Tuesday 27 December 2011

Immigrating to Australia

In 1968 my mother, father and I emigrated from Denmark to Australia. We sailed on the Elinis, landing in Fremantle on Australia Day, then continuing on around to Sydney where we finally disembarked. Even though we were voluntary migrants and we had our own funds we were still 'housed' in the migrant camp at Bonegilla, just inside the Victorian border, which operated between 1947 and 1971. The temporary accommodation provided at Bonegilla was very basic. The buildings were mostly standard Army type huts made of unlined timber-framed huts with corrugated wall cladding and low pitched gabled roofs of corrugated iron or asbestos cement. They had originally been built to accommodate twenty people with no internal partitions. By the time we arrived the huts were partitioned into 3x4 meter spaces. They were arranged in 24 blocks, each with its own kitchen, mess huts and ablutions. Most migrants remember the 'chicken sheds' as not being suitable for families. The beds were folding camp beds on 'farm-gate' bases and there were communal washrooms.
Safely isolated on the southern bank of Lake Hume, 12km from Wodonga in North-East Victoria and over 300km from Melbourne and 600km from Sydney, Bonegilla warranted no attention from the metropolitan dailies while it ran quietly and efficiently. It did, however, concentrate the attention of the press on three occasions.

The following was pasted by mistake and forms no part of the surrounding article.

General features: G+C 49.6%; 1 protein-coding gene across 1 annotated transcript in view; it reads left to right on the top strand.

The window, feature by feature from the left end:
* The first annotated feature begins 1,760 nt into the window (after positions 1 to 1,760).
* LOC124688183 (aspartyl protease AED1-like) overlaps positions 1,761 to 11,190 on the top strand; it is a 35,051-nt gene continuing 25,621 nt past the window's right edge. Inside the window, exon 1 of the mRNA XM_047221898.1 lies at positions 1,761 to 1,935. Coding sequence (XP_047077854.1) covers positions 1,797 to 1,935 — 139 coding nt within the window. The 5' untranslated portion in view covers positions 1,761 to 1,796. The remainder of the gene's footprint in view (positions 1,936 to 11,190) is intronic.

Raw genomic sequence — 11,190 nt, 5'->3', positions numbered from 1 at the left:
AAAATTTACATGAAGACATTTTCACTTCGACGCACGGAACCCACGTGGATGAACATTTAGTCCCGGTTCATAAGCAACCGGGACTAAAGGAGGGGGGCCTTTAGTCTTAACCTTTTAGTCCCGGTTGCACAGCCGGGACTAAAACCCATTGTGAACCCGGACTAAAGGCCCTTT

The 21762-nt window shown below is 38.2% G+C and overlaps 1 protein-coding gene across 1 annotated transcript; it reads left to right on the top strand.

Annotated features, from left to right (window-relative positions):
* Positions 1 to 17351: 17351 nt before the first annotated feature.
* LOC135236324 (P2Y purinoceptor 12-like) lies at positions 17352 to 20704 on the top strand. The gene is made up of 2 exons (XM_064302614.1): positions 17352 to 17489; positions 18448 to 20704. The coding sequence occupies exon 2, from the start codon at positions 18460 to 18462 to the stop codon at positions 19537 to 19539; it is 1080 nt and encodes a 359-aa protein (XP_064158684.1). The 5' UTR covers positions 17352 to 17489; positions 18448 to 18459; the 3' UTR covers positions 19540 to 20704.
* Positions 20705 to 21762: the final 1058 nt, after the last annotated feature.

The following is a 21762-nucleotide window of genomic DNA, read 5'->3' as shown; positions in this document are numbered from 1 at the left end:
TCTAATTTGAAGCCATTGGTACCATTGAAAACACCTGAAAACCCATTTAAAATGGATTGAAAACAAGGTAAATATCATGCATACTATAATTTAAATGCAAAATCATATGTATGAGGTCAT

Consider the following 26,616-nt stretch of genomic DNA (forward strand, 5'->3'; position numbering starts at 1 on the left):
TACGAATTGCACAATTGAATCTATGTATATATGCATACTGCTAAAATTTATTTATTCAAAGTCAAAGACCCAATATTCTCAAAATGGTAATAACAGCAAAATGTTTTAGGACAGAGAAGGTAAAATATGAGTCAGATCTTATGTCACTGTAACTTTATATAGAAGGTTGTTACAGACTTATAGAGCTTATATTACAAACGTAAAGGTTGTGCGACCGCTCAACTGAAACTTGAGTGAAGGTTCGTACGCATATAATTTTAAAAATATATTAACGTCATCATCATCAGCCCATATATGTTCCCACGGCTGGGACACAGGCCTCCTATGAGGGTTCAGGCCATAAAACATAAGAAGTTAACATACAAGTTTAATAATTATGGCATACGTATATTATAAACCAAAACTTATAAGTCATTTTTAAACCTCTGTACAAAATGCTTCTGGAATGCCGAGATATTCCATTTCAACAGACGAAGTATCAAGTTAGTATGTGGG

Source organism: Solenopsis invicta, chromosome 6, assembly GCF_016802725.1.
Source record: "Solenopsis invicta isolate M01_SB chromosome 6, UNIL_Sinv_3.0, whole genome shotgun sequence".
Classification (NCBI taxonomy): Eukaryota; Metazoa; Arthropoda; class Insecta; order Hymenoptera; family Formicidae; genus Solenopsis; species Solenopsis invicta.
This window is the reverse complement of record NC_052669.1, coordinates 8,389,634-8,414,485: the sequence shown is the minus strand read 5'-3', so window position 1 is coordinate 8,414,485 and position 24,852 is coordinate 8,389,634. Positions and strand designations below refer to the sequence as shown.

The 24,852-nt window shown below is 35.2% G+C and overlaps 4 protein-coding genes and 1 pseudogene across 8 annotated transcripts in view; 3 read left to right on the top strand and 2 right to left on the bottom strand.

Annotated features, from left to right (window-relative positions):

In 1949 thirteen newly-arrived children died from malnutrition in the winter of 1949. There was a flurry of activity to explain that all was well at Bonegilla. An inquiry found that children suffering from gastroenteritis had been on a ship-board diet of boiled water for a prolonged time. The inquiry was also critical of how the Bonegilla hospital was under-staffed and inadequately equipped.
Young Italian migrants protested about the lack of work in 1952. They also complained about the food they were served, the lack of heating and the paucity of the recreation facilities at Bonegilla. Their protests hurried along renovation of the huts and spurred changes to ensure food better matched national tastes.